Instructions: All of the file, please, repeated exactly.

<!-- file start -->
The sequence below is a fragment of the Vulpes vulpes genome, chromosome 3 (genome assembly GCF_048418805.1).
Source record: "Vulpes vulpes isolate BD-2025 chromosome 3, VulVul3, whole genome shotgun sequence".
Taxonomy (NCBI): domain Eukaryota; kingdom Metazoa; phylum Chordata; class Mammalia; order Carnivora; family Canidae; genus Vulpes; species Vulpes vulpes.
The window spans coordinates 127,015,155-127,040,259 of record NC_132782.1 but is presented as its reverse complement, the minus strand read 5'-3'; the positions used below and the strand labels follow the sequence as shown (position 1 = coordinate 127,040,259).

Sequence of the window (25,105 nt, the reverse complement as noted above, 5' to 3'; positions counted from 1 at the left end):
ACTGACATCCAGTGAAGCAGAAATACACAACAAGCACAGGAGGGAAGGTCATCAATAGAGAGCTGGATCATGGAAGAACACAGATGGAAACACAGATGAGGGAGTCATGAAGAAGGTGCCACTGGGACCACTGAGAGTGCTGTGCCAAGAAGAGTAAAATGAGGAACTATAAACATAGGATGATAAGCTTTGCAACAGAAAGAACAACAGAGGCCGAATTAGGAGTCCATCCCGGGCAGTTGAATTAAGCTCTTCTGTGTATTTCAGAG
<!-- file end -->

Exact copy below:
The sequence below is a fragment of the Vulpes vulpes genome, chromosome 3 (genome assembly GCF_048418805.1).
Source record: "Vulpes vulpes isolate BD-2025 chromosome 3, VulVul3, whole genome shotgun sequence".
Taxonomy (NCBI): domain Eukaryota; kingdom Metazoa; phylum Chordata; class Mammalia; order Carnivora; family Canidae; genus Vulpes; species Vulpes vulpes.
The window spans coordinates 127,015,155-127,040,259 of record NC_132782.1 but is presented as its reverse complement, the minus strand read 5'-3'; the positions used below and the strand labels follow the sequence as shown (position 1 = coordinate 127,040,259).

Sequence of the window (25,105 nt, the reverse complement as noted above, 5' to 3'; positions counted from 1 at the left end):
ACTGACATCCAGTGAAGCAGAAATACACAACAAGCACAGGAGGGAAGGTCATCAATAGAGAGCTGGATCATGGAAGAACACAGATGGAAACACAGATGAGGGAGTCATGAAGAAGGTGCCACTGGGACCACTGAGAGTGCTGTGCCAAGAAGAGTAAAATGAGGAACTATAAACATAGGATGATAAGCTTTGCAACAGAAAGAACAACAGAGGCCGAATTAGGAGTCCATCCCGGGCAGTTGAATTAAGCTCTTCTGTGTATTTCAGAG